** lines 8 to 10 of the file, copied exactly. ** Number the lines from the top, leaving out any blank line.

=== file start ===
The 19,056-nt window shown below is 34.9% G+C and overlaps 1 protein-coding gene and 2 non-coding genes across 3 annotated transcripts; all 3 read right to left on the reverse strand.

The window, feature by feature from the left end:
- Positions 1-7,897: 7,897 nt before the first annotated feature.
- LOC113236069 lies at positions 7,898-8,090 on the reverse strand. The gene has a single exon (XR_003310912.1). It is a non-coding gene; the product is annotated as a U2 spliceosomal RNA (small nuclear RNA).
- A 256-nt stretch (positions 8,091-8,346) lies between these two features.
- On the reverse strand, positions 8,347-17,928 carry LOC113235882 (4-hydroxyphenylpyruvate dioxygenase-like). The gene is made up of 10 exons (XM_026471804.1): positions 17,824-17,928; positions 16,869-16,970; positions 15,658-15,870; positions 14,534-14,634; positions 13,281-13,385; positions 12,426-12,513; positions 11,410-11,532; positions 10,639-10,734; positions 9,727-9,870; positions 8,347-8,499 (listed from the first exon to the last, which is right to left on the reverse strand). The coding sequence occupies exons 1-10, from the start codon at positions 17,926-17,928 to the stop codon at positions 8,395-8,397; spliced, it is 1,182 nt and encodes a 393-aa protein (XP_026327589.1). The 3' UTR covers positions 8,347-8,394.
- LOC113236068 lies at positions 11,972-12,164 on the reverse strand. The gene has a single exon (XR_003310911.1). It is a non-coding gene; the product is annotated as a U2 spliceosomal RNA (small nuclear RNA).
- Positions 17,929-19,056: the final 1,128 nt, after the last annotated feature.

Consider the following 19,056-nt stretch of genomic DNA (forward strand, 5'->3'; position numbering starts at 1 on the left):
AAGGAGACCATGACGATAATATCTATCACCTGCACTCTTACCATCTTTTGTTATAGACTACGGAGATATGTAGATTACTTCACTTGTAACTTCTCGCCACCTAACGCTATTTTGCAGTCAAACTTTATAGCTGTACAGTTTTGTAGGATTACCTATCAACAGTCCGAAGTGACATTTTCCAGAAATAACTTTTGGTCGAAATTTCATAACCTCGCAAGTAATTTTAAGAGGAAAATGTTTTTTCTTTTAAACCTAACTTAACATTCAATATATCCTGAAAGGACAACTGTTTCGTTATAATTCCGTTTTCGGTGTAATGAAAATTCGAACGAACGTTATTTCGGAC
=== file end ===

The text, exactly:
- Positions 17,929-19,056: the final 1,128 nt, after the last annotated feature.

Consider the following 19,056-nt stretch of genomic DNA (forward strand, 5'->3'; position numbering starts at 1 on the left):
AAGGAGACCATGACGATAATATCTATCACCTGCACTCTTACCATCTTTTGTTATAGACTACGGAGATATGTAGATTACTTCACTTGTAACTTCTCGCCACCTAACGCTATTTTGCAGTCAAACTTTATAGCTGTACAGTTTTGTAGGATTACCTATCAACAGTCCGAAGTGACATTTTCCAGAAATAACTTTTGGTCGAAATTTCATAACCTCGCAAGTAATTTTAAGAGGAAAATGTTTTTTCTTTTAAACCTAACTTAACATTCAATATATCCTGAAAGGACAACTGTTTCGTTATAATTCCGTTTTCGGTGTAATGAAAATTCGAACGAACGTTATTTCGGAC